# 2.6 Lines

Earlier, we found the equation of a line in the (*x*, *y*)-plane in the form
*ax* + *by* = *c*,
for some real numbers *a*, *b* and *c*, where *a* and *b* are not both zero. We now find an equivalent equation for a line in terms of vectors.

Let *P* and *Q* be two given points with position vectors **p** and **q**, and denote by ℓ the line that passes through *P* and *Q*. How can we find the position vector **r** of a point *R* on ℓ that lies between *P* and *Q*?

First, we use the Triangle Law for the addition of vectors to find expressions for the vectors and ; this gives

and

Since and are parallel, the vector **q** − **r** is parallel to the vector **q** − **p**, so it must be a multiple of **q** − **p**; that is,

*Note:* Two vectors are *parallel* if they are in the same direction or in opposite directions.

We can rearrange the above equation in the form

so

This is a general formula for the position vector of a point on the line segment *PQ*, in the following sense: each point on ℓ between *P* and *Q* corresponds to a particular value of λ between 0 and 1, and vice versa.

In equation (2.3),

This is the *midpoint* of the line segment *PQ*.

Equation (2.3) also makes sense when λ > 1 and when λ < 0, and not just when λ lies between 0 and 1. In fact,

Thus each point on the line ℓ has a position vector of the form of equation (2.3), for some value of λ. In other words, we can regard equation (2.3) as the *vector form of the equation of the line* ℓ, with λ as a parameter.

## Vector form of the equation of a line

The equation of the line through the points with position vectors **p** and **q** is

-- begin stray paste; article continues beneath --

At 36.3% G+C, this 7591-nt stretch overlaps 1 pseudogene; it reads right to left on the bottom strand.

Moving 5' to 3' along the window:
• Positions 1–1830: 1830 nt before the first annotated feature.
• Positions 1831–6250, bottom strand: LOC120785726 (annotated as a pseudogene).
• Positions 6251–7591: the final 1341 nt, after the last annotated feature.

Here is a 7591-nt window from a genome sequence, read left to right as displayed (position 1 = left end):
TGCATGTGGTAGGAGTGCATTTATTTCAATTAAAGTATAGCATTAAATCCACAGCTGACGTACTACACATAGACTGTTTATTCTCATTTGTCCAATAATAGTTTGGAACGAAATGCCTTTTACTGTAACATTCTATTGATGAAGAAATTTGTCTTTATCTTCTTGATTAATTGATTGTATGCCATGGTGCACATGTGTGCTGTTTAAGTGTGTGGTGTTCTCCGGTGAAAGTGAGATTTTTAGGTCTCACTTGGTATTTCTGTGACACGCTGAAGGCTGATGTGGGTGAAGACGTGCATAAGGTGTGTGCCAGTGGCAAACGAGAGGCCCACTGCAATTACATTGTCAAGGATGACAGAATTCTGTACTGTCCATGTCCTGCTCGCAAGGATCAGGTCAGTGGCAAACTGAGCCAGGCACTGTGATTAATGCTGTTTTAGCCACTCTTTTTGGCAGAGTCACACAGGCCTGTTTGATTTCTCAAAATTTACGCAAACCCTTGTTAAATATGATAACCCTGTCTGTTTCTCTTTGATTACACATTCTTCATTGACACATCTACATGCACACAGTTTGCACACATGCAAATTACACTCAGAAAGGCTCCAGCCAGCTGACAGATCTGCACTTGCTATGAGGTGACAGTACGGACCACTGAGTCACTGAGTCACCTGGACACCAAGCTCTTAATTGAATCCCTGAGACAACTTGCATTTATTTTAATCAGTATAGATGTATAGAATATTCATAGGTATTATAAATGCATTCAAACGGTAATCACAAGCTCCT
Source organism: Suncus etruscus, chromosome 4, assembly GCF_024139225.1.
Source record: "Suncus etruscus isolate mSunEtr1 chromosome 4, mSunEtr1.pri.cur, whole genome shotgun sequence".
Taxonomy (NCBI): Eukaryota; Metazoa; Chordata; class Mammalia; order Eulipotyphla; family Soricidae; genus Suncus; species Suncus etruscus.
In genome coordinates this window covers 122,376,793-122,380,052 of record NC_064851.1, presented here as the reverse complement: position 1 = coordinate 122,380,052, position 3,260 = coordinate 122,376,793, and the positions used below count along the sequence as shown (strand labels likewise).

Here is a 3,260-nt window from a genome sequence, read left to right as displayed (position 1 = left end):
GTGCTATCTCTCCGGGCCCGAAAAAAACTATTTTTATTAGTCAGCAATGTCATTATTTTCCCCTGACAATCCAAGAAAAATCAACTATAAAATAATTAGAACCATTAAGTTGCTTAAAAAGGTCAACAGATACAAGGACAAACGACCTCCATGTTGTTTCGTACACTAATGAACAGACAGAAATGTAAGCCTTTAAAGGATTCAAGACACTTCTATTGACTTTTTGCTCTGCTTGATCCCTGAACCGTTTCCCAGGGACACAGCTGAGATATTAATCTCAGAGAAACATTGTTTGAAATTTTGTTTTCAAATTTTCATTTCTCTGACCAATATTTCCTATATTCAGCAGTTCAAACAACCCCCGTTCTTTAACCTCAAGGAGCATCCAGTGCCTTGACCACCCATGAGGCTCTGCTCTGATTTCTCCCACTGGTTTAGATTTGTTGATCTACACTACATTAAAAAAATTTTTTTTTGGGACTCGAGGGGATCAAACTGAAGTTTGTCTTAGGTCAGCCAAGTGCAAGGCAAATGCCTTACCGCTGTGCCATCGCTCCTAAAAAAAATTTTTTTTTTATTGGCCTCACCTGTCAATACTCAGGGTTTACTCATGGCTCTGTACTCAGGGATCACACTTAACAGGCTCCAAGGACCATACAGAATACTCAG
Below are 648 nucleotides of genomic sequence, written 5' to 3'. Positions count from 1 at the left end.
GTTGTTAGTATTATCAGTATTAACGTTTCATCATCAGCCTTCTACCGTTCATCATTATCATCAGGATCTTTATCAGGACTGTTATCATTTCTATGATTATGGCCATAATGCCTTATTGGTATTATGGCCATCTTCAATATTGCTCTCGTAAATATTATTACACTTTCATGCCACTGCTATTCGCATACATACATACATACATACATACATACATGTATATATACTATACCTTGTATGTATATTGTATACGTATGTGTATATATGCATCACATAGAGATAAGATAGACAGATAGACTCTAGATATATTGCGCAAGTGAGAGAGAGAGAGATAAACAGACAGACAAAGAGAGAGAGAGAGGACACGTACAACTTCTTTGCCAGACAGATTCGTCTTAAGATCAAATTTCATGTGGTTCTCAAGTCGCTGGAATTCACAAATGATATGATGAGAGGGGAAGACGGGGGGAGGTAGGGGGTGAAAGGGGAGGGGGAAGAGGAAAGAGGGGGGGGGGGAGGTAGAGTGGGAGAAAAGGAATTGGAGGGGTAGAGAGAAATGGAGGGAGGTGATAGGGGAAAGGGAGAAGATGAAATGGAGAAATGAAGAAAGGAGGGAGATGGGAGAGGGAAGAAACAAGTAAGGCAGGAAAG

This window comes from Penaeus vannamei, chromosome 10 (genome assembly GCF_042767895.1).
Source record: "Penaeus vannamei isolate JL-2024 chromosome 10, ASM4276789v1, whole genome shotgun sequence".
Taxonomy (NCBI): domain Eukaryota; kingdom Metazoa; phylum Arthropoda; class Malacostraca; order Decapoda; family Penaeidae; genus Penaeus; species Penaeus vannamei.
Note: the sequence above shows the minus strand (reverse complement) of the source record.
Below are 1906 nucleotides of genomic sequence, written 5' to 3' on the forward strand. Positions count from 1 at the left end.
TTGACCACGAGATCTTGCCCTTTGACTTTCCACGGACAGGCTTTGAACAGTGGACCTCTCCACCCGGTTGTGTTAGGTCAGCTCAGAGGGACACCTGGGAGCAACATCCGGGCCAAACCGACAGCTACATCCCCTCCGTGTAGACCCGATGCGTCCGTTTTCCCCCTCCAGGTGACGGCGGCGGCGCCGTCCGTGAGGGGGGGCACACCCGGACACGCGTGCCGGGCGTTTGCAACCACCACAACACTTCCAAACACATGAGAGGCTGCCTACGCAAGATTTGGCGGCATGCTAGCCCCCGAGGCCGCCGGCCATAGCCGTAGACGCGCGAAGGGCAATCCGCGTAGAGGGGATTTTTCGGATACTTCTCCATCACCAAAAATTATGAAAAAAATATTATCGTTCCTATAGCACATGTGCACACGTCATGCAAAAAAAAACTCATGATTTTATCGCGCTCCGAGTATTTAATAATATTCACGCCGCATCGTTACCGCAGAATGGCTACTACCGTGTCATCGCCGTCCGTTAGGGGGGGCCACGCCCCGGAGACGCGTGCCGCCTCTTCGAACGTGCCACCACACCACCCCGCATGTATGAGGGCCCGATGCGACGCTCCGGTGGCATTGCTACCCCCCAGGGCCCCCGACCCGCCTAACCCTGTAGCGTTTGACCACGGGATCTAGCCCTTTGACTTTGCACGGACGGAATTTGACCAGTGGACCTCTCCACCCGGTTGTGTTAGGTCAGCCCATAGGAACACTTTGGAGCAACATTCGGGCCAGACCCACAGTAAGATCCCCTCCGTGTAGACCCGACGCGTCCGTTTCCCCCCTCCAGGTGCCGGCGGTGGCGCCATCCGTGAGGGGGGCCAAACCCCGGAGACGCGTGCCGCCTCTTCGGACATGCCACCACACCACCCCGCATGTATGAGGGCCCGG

## Example 27

**(a)**Let*P*and*Q*be the points with position vectors**p**= (3, 1) and**q**= (2, 3), respectively. Write down the vector form of the equation of the line ℓ through*P*and*Q*.**(b)**Determine the points on ℓ whose position vectors are given by equation (2.3) when λ takes the values , and .**(c)**On a single diagram, sketch*P*,*Q*, the line ℓ through*P*and*Q*, and the three points that you found in part (b).

### Answer

**(a)**We use equation (2.3) to obtain the vector form of the equation of ℓ as**(b)**Using the above formula with , and in turn, we obtain the following position vectors:Thus the three points have Cartesian coordinates , and , respectively.

**(c)**

The vector form of the equation of the line ℓ passing through the points (3, 1) and (2, 3) is

that is,

We can use this equation to determine whether or not a given point lies on the line ℓ. For example, the point (5, −3) lies on ℓ if there is some real number λ such that

Equating the corresponding components, we see that this condition reduces to a pair of simultaneous equations that must be satisfied by such a number λ:

These have the solution λ = 3, and hence the point (5, −3) does lie on the line ℓ.

## Example 28

Let *P*, *Q* and ℓ be as in Exercise 27.